Editorial Pages: 1 - 1

            WHO Renews Backing for Astrazeneca COVID

            George Sourvinos

            The World Health Organization gave sturdy backing to the AstraZeneca COVID-19 jab on Friday, urging countries to take care of the roll-out once reviewing reports of blood clots. Many European countries resumed AstraZeneca vaccinations on Friday once the European Medical Agency (EMA) likewise gave their inexperienced lightweight. "We perceive that individuals could have had considerations regarding the security of the Oxford-AstraZeneca immunogen. The question with any pharmaceutical or immunogen is whether or not the chance of taking it's bigger or but the chance of the malady it's meant to stop or treat. There's no question: COVID-19 could be a deadly malady and therefore the Oxford-AstraZeneca immunogen will forestall it. The obtainable information don't recommend any overall increase in natural action conditions following administration of the Oxford-AstraZeneca COVID-19 immunogen. We tend to urge countries to continue victimization this necessary immunogen. 'Tremendous potential' The WHO's world consultatory Committee on immunogen Safety (GACVS) met nearly associated It reviewed obtainable info and information on thromboembolic events (blood clots) and thrombopenia (low platelets) once vaccination with an AstraZeneca COVID-19 shot.

            Research Article Pages: 1 - 5

            Potential Docking Affinity of Three Approved Drugs Against SARS-CoV-2 for COVID-19 Treatment

            Venkata Sambasiva Rao Rachakulla and Hemanjali Devi Rachakulla

            Objectives: As the COVID-19 is rapidly spreading entire world and even though vaccines are distributing on emergency basis. There are enormous delays in supply chain due to huge gap between demand and production and also time factor for different phases of vaccination in the entire world. There is urgent need of alternate effective drug candidates from among the drugs already approved by FDA.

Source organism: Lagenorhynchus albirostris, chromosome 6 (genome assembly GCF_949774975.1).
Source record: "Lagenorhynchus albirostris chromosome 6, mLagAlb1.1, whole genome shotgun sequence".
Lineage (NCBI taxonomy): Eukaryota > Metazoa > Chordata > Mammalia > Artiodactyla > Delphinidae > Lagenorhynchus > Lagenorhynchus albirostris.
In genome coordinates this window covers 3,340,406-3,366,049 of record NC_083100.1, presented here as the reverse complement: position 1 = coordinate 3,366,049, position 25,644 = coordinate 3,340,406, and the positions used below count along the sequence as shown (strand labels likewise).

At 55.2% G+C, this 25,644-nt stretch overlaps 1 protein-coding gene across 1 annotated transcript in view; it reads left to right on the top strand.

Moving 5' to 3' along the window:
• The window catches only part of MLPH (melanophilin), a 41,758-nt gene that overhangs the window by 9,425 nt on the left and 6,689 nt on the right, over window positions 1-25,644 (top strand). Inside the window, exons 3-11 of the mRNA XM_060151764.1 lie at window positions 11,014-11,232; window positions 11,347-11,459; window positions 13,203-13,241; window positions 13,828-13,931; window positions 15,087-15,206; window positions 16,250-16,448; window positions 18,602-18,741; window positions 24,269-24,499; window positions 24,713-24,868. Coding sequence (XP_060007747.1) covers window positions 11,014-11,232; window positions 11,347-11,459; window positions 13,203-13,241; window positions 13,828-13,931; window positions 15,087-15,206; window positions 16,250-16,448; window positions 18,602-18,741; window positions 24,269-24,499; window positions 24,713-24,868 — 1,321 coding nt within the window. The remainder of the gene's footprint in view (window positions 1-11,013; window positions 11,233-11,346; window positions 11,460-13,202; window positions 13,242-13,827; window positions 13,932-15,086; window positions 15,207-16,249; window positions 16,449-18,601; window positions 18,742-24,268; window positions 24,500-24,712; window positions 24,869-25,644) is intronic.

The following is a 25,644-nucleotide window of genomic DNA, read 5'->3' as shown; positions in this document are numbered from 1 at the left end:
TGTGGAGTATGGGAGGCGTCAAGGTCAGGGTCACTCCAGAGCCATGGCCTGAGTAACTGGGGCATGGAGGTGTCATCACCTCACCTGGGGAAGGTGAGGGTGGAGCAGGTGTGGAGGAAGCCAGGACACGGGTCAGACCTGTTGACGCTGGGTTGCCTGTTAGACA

Methods: We have studied the virtual interaction of crystal data structures of protein downloaded from protein data bank (PDB ID 7BRP) docked with corticosteroid drug candidates approved by FDA for other medical purposes which have less side effects. The results are analyzed in contrast some drugs candidates currently using for the treatment of COVID-19.

            Results: The binding energies in kilocalories/mole obtained from the docking of 7BRP protease with ligands under investigation Betamethasone Phosphate (-6.9), Fluticasone (-6.1) and Dexamethasone (-5.9) and also with currently using drug candidates Remdesivir (-6.5), Lopinavir (-6.0), Baceprivir (-5.7), Rabavirin (-6), Ritinovir (-5.3), Hydroxyquinoline (-5.0), Chloroquine (-4.7), Oseltamivir (-4.6), Favipiravir (-3.9).

            Discussion: The docking results suggest a higher binding affinity of the drug molecules under investigation against SARS-CoV-2 in contrast with other drug candidates currently being used for the treatment of COVID-19. We have analyzed bond interactions of protein-ligand from images in 10 modes of investigated drugs in contrast with Remdesivir and discussed the advantages of inhalation methods of drug fluticasone.

            Conclusion: From this study, it can be suggested that these carticosteroid drugs are promising candidates for antiviral treatment with high potential to fight against SARS-CoV-2 strain which needs further clinical studies. Especially, fluticasone an inhaler drug promising candidate which targets the infected lungs by COVID-1

            Research Article Pages: 1 - 7

            COVID-19 Pandemic and Bangladesh: A Review

            Mohammed Kamruzzaman

            Bangladesh, a developing country in the world. Like the other countries in the world it also hit by COVID-19 pandemic. This review article particularly analyzed some issues (e.g. Government measures, Economy, Mental health, Social issues and Vaccine) of Bangladesh related to COVID-19. Based on the published articles, news from print and electronic media, websites of different government and non-government organizations, available public data and some personal discussions are used to write this review paper. As the pandemic still on at the time of data been collected and no one knows when it’s going to stop, there can be addition of this paper in the future with updated data. It was a big challenge for Bangladesh to cope-up with the situation as a lower-middle-income economy with one of the world's densest populations. As winter is knocking the door here in Bangladesh, experts are assuming that the second wave will start very soon and the damage can be worst then the first wave. This paper may help the concerns to re-think what was there mistakes and how more organized way they can control the second wave and minimize the damage.